Evidence-based psychotherapy is a tried-and-true practice for overcoming addiction. These therapies were developed by behavioral therapists and proven effective through studies of drug treatment programs.  Some of the most common evidence-based therapies for heroin addiction include:

Cognitive-Behavioral Therapy (CBT): CBT helps heroin abusers change any negative thought patterns and behaviors associated with substance abuse. It helps someone develop coping skills, strategies for managing cravings and triggers, and relapse prevention.

Dialectical Behavior Therapy (DBT): DBT incorporates elements of CBT with mindfulness-based techniques and strategies to help someone develop coping skills, emotion regulation techniques, and interpersonal effectiveness skills.

Motivational Interviewing (MI): MI is a client-centered counseling approach that helps individuals explore and resolve ambivalence about changing their drug use behaviors. MI focuses on enhancing motivation and building confidence to make positive change.

Trauma-Informed Therapy: It’s common for those with a heroin addiction to have experienced trauma in their life. Trauma-informed care approaches recognize the impact of trauma on addiction and incorporate trauma-sensitive practices into treatment to promote safety, empowerment, and healing.

Holistic Therapy for Heroin Addiction

Holistic practices are another common treatment for heroin addiction. They provide a well-rounded treatment approach that considers the issues of someone’s mind, body, and soul. Detox helps heal the body, but holistic practices add an additional aspect of care that can promote healing and self-respect in someone’s thinking and behaviors.

Some of the most popular holistic practices for heroin addiction include:

Holistic therapy for heroin abuse encompasses a wide range of approaches that address the physical, mental, emotional, and spiritual aspects of addiction. The goal is to help someone find a path to recovery that suits their needs. A treatment center network like Aliya Health Group has heroin treatment centers and recovery programs people can use to turn their lives around. 

Medication-Assisted Treatment for Heroin Addiction

Medication-assisted treatment (MAT) is when clinical professionals use medication to help someone recover from substance abuse. In most cases, these medicines are used to help reduce cravings for drugs, reduce the severity of withdrawal symptoms when detoxing, or to deal with protracted withdrawal symptoms like insomnia. Only a licensed medical and recovery professional can prescribe medications during addiction treatment.

MAT for heroin or other opioid use disorders involves medicines such as methadone, buprenorphine, or naltrexone. These medicines help manage cravings and withdrawal symptoms so people can continue on to the next steps of their recovery.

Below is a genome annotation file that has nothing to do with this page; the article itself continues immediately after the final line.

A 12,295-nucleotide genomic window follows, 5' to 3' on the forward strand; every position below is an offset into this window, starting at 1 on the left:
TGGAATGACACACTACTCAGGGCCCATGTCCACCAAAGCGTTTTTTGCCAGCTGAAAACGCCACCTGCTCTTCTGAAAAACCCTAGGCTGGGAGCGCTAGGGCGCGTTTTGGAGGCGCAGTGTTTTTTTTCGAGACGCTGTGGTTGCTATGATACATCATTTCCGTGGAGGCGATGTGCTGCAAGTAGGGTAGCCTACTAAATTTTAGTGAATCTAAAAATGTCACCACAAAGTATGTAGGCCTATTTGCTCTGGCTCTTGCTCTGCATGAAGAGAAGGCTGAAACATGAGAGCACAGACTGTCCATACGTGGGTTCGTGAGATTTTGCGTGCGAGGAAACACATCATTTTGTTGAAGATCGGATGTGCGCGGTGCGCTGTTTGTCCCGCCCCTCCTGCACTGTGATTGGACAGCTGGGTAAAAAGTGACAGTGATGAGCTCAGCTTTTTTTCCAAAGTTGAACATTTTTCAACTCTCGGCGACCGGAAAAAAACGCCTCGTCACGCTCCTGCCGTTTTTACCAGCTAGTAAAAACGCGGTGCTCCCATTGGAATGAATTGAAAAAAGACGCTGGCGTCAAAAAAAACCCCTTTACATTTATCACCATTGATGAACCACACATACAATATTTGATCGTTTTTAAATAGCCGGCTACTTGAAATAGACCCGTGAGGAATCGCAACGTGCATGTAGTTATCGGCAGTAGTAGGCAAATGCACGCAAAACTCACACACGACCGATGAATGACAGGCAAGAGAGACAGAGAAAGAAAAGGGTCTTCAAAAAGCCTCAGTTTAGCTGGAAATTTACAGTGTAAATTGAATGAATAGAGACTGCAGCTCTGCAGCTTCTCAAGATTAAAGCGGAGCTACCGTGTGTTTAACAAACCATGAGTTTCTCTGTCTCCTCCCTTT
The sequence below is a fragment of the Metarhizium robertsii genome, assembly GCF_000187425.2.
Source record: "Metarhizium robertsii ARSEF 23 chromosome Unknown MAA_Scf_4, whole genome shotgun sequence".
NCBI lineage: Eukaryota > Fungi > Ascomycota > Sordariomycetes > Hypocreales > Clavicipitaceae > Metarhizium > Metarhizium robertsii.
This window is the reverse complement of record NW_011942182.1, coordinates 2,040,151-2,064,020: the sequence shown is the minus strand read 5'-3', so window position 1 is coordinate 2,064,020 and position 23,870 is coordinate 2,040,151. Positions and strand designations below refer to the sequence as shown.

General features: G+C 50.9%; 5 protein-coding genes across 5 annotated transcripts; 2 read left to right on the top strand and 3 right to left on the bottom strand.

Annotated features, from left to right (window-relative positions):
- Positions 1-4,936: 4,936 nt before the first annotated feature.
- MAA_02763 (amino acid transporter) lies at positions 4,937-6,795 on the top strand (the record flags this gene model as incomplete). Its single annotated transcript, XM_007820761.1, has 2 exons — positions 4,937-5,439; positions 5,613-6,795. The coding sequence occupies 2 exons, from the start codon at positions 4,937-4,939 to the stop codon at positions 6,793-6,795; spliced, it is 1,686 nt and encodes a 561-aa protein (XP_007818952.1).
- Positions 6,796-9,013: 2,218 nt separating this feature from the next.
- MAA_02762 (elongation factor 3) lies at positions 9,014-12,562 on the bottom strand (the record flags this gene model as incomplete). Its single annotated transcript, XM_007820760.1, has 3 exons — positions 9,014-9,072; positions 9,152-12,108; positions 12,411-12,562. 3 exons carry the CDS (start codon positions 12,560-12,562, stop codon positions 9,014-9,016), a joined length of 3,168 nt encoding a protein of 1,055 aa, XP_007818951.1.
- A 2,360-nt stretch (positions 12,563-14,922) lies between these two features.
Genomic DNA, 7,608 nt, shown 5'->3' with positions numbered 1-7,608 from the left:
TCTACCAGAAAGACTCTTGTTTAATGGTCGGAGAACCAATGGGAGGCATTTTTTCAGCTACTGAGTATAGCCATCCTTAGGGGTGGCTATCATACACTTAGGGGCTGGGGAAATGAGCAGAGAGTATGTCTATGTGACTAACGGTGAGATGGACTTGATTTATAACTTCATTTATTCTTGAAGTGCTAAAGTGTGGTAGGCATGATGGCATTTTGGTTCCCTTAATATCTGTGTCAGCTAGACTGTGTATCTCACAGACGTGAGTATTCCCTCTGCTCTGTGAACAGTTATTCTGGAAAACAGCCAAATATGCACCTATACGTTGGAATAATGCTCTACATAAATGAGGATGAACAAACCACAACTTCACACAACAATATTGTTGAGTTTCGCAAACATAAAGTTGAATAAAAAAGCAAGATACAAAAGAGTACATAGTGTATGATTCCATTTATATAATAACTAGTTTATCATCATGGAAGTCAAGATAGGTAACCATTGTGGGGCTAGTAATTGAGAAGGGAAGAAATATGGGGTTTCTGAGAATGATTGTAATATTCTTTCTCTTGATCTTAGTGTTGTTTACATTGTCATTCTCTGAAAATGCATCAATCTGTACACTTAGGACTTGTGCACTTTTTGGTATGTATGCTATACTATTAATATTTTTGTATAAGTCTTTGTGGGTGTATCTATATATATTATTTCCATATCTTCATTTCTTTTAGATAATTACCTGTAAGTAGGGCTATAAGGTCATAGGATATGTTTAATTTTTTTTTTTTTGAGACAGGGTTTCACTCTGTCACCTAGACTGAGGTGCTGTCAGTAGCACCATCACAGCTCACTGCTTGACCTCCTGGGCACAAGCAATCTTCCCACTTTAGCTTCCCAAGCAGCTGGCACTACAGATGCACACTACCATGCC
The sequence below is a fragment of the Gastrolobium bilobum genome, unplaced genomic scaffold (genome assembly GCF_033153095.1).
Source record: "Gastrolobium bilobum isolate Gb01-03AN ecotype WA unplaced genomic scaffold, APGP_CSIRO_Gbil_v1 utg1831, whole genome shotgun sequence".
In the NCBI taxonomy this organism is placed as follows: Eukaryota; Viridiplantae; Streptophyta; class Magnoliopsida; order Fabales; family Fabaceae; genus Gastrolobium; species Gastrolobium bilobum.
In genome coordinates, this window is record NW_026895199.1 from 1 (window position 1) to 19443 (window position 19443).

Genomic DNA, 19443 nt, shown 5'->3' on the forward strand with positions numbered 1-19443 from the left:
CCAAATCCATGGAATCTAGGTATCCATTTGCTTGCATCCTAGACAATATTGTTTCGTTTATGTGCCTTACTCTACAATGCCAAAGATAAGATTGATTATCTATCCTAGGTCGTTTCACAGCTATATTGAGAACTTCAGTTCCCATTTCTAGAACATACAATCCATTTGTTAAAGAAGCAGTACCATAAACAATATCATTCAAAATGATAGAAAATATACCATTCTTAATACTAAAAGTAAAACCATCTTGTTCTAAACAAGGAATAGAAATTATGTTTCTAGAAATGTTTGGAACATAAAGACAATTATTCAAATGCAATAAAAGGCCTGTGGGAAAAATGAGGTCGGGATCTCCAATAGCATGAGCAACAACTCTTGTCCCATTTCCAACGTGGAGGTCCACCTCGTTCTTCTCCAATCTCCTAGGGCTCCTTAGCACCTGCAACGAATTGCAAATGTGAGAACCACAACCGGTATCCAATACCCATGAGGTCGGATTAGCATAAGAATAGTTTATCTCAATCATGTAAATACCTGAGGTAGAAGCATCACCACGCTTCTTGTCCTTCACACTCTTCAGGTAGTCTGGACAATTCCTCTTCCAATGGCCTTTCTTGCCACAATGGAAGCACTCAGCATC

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Heroin Addiction Treatment at Aliya Health Group

Aliya Health Group is a nationwide network of alcohol and drug addiction treatment centers known for diverse, evidence-based programs for substance use disorders and co-occurring mental health disorders. With a highly personalized clinical approach to treatment and a full continuum of care, including heroin detox, we provide clients with the tools needed to build a life in recovery that’s happy and drug-free.

Our opioid addiction treatment programs are rooted in dignity and compassion for all. Our unique levels of care for opioid addiction treatment include:

Medical Detox Program: Our medical detox option helps clients get past opioid withdrawal symptoms while preparing them for the next phases of heroin abuse treatment.

Residential Treatment Program: Our inpatient program provides a safe and structured place where people live and focus on getting better. We offer therapy sessions every day, both one-on-one and in groups, and our staff is available around the clock to help.

Partial Hospitalization Program (PHP): PHP offers structured day programs with evidence-based and holistic therapy and support, allowing clients to return home or to sober living homes in the evenings.

Intensive Outpatient Program (IOP): IOP provides an even more flexible treatment option for clients who need ongoing support while reintegrating into daily life. Programming occurs a few times per week.

We’re here to help people on their journey to getting better. Long-term heroin abuse is no way to go through life. If you or someone you know needs opioid treatment or help with pain management, please get in touch with Aliya Health Group today by calling 888-973-2078. We’re here to support you or your loved ones in ending a physical dependence on opioid drugs.